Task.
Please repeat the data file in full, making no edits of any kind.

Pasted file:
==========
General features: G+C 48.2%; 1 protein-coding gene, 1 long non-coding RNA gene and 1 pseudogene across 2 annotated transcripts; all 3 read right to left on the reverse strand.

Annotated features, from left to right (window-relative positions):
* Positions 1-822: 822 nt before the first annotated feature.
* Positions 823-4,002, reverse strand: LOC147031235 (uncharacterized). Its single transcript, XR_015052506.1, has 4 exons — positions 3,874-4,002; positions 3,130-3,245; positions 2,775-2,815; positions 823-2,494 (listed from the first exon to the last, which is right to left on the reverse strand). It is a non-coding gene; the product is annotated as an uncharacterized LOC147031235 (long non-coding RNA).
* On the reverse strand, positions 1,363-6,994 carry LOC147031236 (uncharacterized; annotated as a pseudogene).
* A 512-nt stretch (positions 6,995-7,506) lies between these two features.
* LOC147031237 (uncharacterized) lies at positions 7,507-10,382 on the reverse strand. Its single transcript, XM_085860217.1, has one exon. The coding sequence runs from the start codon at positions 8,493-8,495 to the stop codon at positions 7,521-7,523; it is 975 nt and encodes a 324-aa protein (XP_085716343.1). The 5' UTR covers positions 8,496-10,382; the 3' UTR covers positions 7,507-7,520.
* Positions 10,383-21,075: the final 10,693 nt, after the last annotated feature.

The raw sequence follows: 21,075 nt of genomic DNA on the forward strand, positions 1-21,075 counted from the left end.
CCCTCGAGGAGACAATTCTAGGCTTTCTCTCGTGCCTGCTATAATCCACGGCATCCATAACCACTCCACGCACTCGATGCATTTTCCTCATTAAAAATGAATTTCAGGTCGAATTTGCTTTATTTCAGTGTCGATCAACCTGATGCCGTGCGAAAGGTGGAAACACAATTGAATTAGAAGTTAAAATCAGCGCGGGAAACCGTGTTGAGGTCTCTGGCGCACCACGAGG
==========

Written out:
General features: G+C 48.2%; 1 protein-coding gene, 1 long non-coding RNA gene and 1 pseudogene across 2 annotated transcripts; all 3 read right to left on the reverse strand.

Annotated features, from left to right (window-relative positions):
* Positions 1-822: 822 nt before the first annotated feature.
* Positions 823-4,002, reverse strand: LOC147031235 (uncharacterized). Its single transcript, XR_015052506.1, has 4 exons — positions 3,874-4,002; positions 3,130-3,245; positions 2,775-2,815; positions 823-2,494 (listed from the first exon to the last, which is right to left on the reverse strand). It is a non-coding gene; the product is annotated as an uncharacterized LOC147031235 (long non-coding RNA).
* On the reverse strand, positions 1,363-6,994 carry LOC147031236 (uncharacterized; annotated as a pseudogene).
* A 512-nt stretch (positions 6,995-7,506) lies between these two features.
* LOC147031237 (uncharacterized) lies at positions 7,507-10,382 on the reverse strand. Its single transcript, XM_085860217.1, has one exon. The coding sequence runs from the start codon at positions 8,493-8,495 to the stop codon at positions 7,521-7,523; it is 975 nt and encodes a 324-aa protein (XP_085716343.1). The 5' UTR covers positions 8,496-10,382; the 3' UTR covers positions 7,507-7,520.
* Positions 10,383-21,075: the final 10,693 nt, after the last annotated feature.

The raw sequence follows: 21,075 nt of genomic DNA on the forward strand, positions 1-21,075 counted from the left end.
CCCTCGAGGAGACAATTCTAGGCTTTCTCTCGTGCCTGCTATAATCCACGGCATCCATAACCACTCCACGCACTCGATGCATTTTCCTCATTAAAAATGAATTTCAGGTCGAATTTGCTTTATTTCAGTGTCGATCAACCTGATGCCGTGCGAAAGGTGGAAACACAATTGAATTAGAAGTTAAAATCAGCGCGGGAAACCGTGTTGAGGTCTCTGGCGCACCACGAGG